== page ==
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Everything posted by IJASWORDS

  1. They look like Tachi mounts and fittings. These were actually on a WW2 '98 sword l found, and I replaced with a normal '98 tsuba. Maybe some WW2 swords had them fitted. Don't know for sure.
  2. The fittings and tsuba are brass. My understanding is that they are plated with silver, and the silver is chemically blackened.
  3. Found this one lurking in a cupboard, even has a real gendai blade. All matching numbers.
  4. George, that is actually a 1944 Mantetsu blade, with Dairen Railway stamp.
  5. Here is a selection of WW2 '94, '98, '97, RS, and MRS types. All have traditionally made Gendai blades, some papered.
  6. Volker, looked at my. 94's and nothing like your fuchi.
  7. A photo of the YASUKUNI SHRINE just before Covid. I think the guard was trying to indicate something to me. I think he asked if I had any butter, saying that it would make it easy on both of us when he tried to relocate my camera.
  8. There was another YASUNORI, Kajiyama. An alternate pronunciation of his name was YASUTOKU. YASUTOKU made superior grade gendai-to. He was born in 1881 and died in 1957. This is an early work, 1938, and is in a leather covered gloss green saya. As with many other YASUKUNI outfits, the fittings are also stamped with the SUYA COMPANY logo. Looking forward to more YASUKUNI swords being shown on this thread.
  9. Volker, here is a KOTANI YASUNORI of mine. Aluminium saya, pierced tsuba etc. The interesting thing about my YASUKUNI SHRINE swords, is that the fittings are marked with the SUYA COMPANY of TOKYO logo. To your knowledge, was SUYA the authorized fittings supplier to Yasukuni swords?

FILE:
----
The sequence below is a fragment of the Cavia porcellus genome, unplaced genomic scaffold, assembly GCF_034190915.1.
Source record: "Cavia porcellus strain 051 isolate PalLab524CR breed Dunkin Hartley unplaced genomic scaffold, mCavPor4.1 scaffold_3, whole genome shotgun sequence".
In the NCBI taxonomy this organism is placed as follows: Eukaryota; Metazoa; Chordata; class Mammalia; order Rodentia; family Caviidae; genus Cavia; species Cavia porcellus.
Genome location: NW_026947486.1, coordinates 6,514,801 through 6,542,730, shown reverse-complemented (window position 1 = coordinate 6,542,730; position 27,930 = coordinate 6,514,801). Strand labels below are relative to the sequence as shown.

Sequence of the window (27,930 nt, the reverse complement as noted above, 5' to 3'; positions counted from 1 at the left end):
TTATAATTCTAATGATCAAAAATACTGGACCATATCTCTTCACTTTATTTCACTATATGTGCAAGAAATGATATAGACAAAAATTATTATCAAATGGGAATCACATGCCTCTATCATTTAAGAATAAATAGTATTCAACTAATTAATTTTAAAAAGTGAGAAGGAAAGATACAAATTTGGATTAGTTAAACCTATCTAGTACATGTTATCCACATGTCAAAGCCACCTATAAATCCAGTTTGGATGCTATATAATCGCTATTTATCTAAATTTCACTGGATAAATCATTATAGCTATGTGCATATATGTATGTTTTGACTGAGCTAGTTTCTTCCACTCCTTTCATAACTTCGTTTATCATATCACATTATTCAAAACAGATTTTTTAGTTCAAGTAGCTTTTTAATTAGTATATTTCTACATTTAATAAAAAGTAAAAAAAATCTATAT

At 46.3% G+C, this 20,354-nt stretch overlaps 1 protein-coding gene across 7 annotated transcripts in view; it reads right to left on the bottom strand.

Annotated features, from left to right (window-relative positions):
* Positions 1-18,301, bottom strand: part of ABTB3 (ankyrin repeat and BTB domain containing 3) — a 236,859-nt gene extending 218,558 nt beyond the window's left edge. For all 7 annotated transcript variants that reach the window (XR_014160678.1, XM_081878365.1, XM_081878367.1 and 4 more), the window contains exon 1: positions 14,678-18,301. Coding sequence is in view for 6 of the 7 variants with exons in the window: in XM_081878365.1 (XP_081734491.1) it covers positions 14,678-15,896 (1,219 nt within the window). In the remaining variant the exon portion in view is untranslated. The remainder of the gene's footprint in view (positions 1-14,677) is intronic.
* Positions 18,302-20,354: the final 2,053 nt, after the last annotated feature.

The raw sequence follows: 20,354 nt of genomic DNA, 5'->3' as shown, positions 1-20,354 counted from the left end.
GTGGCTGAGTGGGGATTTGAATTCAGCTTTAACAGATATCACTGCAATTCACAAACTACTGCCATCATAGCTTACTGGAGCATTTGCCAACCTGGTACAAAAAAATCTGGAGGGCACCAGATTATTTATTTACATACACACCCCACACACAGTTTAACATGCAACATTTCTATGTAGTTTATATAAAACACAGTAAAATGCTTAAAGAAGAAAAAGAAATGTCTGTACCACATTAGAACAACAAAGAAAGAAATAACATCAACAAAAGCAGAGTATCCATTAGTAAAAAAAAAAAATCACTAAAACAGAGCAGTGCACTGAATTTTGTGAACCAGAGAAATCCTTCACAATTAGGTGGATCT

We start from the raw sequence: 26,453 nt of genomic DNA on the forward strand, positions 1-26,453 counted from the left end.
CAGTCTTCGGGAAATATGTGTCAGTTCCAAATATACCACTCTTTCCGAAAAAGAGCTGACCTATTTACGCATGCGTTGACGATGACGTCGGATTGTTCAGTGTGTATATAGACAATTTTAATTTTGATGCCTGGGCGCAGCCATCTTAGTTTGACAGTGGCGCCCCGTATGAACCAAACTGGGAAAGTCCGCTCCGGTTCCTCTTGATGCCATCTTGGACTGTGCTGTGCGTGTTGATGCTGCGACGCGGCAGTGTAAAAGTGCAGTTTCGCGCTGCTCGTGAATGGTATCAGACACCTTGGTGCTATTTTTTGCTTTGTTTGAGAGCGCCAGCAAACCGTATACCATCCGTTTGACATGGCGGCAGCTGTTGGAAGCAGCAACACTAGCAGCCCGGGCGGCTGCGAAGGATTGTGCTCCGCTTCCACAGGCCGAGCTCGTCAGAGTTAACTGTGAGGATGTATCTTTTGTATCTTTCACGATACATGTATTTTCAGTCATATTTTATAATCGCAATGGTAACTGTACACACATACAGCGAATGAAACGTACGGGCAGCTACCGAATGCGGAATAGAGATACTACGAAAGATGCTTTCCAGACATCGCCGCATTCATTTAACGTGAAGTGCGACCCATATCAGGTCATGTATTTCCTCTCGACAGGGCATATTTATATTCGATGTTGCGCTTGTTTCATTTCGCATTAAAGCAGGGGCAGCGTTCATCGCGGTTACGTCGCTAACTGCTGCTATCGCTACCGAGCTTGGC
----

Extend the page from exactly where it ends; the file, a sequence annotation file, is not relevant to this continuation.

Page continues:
10. Bruce, nice idea. The Nihonto Message Board, Military section is turning into a pretty good reference site for WW2 swords. The work you guys have done on Mantetsu and Stamps for example, have added additional knowledge on the subjects. With your permission I will kick off the discussion with what I know, and what I have in my collection. Starting off with a 1944 MASANAO. But first a bit of background. In 1940, discussions were conducted between Senior Naval personal and Chief Priest Goto of the MINATOGAWA JINJA (shrine) with the objective of establishing the KIKUSUI TANTO KAI, (The Kikusui Sword Forging Association). The swords forged here would be presented to select Naval Officers. So in late 1940 a temporary forge was set up, then in late 1941 the forge was moved to the grounds of the Minatogawa Shrine in Kobe. These swords would be distributed by the Japanese Naval Academy. The art names of the swordsmiths were given the prefix MASA, this was bestowed on them in honor of MASAshige, a defeated commanding officer of Emperor Go-Daigo, who in 1336 committed seppuku. A shrine honoring Masashige was built in 1872, this is the Minatogawa Shrine. The Shrine was bombed and destroyed on March 17 1945. The sword smiths who produced swords at the shrine were .... MASATADA MASATAKA MASAAKI MASANAO MASAYOSHI MASAKIYO. The swords made here are true Nihonto. In general the swords are signed, MINATOGAWA JINJA MASA.... The Navy requested that the swords be made in the Ko-Bizen style, with suguha or ko-choji hamon. It is estimated that only about 3900 swords were ever made at Minatogawa, and many of these are at the bottom of the sea! Hence their rarity and collectability. So this is a MASANAO sword. Masanao's name was Okada Yoshiaki (1917-1972), the features of this sword are Nagasa 66.5 cm, sori 2.3 cm, in Itame hada and Gunome Choji Hamon. The KIKUSUI Mon (chrysanthemum on water) is on the nakago and habaki. This is the symbol of the Japanese Navy of the time. I welcome any additional information, corrections and other examples.